If a sumo wrestler performs badly they can lose their position in the top 2 divisions. If this happens they can still remain married and live in a private residence but they have to increase their training hours and time spent performing chores at the sumo house.
Sumo wrestlers change divisions based on their win and loss record. If a top ranked sumo wrestler loses too many matches they will be relegated to a lower division.
When a sumo wrestler moves from the second division to the 3rd division they automatically lose their salary from the Japan Sumo Association and the prizes they can win in tournaments also drops. To make money relegated sumo wrestlers need to perform chores around the sumo house such as cooking and cleaning.
A married sumo wrestler’s relegation from the professional ranks down to the amateur divisions can really place a strain on their marriage. Newly relegated sumo wrestlers have to spend much more time training and performing chores at the sumo house and they now only receive a small amount of money from their trainer instead of a healthy salary from the Japan Sumo Association.
Due to the strain on their marriage many relegated sumo wrestlers opt to retire and look for other ways to make money so they can adequately support their families especially if they are in their 30s and suffering from injuries.
When Do Sumo Wrestlers Retire?
Most sumo wrestlers retire by the age 25 if they fail to make it to the professional ranks. While even the most successful sumo wrestlers usually retire by their mid 30s.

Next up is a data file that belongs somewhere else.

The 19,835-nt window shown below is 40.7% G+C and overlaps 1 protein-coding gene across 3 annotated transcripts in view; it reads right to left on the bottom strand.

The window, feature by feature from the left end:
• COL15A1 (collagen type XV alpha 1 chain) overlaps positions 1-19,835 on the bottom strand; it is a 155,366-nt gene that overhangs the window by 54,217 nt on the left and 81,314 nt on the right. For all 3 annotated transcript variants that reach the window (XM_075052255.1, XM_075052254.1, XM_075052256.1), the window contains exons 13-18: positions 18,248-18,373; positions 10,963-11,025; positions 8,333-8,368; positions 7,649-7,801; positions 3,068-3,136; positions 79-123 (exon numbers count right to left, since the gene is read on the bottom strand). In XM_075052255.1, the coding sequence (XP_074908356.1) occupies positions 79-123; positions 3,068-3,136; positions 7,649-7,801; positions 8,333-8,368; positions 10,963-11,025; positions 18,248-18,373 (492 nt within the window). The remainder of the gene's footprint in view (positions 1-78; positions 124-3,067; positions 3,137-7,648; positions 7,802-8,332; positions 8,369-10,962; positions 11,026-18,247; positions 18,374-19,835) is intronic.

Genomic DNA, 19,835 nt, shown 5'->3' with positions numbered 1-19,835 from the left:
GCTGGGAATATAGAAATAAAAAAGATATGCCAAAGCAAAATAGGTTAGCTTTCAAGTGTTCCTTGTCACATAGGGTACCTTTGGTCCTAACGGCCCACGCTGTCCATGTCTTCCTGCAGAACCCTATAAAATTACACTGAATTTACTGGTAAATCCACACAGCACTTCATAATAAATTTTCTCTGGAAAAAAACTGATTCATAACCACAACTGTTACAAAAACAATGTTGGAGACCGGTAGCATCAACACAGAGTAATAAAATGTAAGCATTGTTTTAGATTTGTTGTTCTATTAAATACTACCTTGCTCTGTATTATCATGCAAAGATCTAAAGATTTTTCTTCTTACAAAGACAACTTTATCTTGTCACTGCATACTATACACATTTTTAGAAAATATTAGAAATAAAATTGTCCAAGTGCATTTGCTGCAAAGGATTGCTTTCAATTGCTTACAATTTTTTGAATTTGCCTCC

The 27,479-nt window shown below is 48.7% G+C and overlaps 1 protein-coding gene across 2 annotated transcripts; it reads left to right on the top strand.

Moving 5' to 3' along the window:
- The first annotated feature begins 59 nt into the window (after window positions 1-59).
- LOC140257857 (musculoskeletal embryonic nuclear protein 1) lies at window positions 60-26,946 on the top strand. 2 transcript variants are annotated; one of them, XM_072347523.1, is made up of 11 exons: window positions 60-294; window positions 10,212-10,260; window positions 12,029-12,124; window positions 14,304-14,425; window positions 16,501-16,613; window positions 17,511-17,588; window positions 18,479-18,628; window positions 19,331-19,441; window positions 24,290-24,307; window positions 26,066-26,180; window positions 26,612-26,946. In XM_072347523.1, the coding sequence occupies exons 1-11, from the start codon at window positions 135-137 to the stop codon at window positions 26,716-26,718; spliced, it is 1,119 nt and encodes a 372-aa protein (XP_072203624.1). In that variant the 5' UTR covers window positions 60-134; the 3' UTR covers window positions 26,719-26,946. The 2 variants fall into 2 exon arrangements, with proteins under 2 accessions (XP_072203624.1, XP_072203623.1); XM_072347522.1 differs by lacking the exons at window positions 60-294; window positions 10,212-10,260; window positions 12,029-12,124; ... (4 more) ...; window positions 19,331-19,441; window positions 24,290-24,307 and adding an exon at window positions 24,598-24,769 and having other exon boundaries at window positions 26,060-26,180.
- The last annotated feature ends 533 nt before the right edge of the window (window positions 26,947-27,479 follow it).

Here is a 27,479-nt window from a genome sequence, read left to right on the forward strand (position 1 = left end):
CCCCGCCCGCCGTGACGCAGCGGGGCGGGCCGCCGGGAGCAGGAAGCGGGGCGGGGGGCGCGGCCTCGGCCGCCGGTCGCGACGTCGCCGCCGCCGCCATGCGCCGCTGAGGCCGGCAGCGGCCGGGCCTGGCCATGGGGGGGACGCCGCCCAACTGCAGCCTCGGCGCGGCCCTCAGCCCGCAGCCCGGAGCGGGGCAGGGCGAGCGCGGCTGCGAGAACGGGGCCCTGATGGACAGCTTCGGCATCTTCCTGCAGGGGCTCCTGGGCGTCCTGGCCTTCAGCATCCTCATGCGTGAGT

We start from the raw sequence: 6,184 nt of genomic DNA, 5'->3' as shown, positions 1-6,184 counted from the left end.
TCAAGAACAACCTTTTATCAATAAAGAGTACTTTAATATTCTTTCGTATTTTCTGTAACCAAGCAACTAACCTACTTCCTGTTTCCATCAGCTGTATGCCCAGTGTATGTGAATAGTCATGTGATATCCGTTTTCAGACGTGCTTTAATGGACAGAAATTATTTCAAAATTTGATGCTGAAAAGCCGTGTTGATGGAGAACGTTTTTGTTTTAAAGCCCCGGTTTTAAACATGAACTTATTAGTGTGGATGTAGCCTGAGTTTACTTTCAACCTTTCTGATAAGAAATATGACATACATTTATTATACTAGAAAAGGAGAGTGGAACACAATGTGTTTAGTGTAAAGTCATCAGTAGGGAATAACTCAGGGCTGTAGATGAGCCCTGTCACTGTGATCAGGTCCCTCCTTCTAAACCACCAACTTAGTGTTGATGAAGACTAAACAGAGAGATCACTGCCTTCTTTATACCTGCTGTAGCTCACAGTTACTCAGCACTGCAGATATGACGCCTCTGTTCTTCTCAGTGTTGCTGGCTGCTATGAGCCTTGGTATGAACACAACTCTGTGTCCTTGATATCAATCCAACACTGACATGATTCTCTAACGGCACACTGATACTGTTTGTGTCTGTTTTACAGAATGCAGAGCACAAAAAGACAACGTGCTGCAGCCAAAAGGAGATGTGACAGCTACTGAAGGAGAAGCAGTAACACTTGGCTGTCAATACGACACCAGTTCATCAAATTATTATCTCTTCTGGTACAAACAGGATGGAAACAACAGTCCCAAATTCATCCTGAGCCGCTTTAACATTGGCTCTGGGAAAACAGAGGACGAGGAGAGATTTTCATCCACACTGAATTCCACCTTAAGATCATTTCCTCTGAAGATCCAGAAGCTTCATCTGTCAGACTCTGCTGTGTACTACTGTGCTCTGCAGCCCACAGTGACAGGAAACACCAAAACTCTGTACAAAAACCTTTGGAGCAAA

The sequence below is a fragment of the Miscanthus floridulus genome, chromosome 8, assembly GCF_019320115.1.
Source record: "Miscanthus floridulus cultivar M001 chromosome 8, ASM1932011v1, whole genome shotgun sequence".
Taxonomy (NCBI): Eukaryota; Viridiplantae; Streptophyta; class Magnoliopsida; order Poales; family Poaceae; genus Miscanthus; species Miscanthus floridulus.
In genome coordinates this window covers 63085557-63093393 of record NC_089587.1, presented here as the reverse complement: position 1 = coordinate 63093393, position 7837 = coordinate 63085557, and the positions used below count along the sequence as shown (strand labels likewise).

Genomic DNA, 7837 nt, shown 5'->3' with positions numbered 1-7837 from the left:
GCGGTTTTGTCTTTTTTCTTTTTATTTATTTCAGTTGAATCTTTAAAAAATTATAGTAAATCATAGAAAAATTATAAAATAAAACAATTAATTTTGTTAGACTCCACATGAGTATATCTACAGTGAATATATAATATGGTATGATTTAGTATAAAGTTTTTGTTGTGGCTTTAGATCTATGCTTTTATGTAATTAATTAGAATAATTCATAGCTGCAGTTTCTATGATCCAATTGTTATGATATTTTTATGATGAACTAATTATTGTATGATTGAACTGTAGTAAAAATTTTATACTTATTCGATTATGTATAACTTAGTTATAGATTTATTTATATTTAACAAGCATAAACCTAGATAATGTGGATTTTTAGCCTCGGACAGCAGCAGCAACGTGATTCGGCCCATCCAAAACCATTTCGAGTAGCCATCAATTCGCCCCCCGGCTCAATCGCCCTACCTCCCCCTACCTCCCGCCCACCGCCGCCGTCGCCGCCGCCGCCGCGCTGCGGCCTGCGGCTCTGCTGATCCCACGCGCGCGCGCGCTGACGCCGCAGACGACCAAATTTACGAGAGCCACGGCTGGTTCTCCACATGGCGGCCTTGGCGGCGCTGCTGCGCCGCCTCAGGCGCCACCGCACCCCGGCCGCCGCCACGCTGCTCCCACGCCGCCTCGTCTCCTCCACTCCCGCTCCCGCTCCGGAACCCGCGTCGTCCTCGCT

Sumo is an incredibly tough life where athletes must train for hours everyday, adhere to a strict diet and schedule and compete in a sport that leaves them with serious injuries. Due to these factors sumo careers are very short and even most of the top Sekitori retire by their early 30s.
As only a small percentage of sumo wrestlers make it to the professional level most wrestlers are stuck in the unpaid lower divisions and retire in the mid 20s. This is because if a wrestler hasn’t made it to Sekitori by the time they are 25 they most likely never will.
Sumo wrestlers in the unpaid divisions are forced to live in a communal house where they must perform hours of chores everyday, have little free time and can not get married. Sumo wrestlers put up with this regime for years in hopes of making it to the top 2 divisions and earning a 6 figure + salary.
When many sumo wrestlers realize their dream of making it to the professional ranks is over they retire. Most sumo wrestlers will know if they will make it to Sekitori by the time they are in their early and mid 20s.
What Do Sumo Wrestlers Do After Retirement?
When sumo wrestlers retire they can become an elder known as a Toshiyori and run their own wrestling gym and receive a pension from the Japan Sumo Association. Many sumo wrestlers open restaurants, sign endorsement deals or pursue regular 9 to 5 jobs.
Many successful sumo wrestlers choose to become Toshiyoris which gives them the right to open a sumo wrestling academy and receive monthly payments from the Japan Sumo Association. Typically, only Sekitori are able to open academies approved by the Japan Sumo Association.
Lower ranked sumo wrestlers who never made it to the top of the sport often go back to college and pursue a range of different careers with many entering the corporate world and becoming bankers, accountants, salesmen and lawyers.
A popular career choice for retired sumo wrestlers is to open a restaurant and serve the famous sumo stew (Chanko Nabe). When sumo wrestlers live in a Heya (communal wrestling house) they spend hours everyday cooking for their fellow athletes and are renowned for being amazing chefs. There are numerous sumo run restaurants in Tokyo where you can eat like your favorite Rikishi.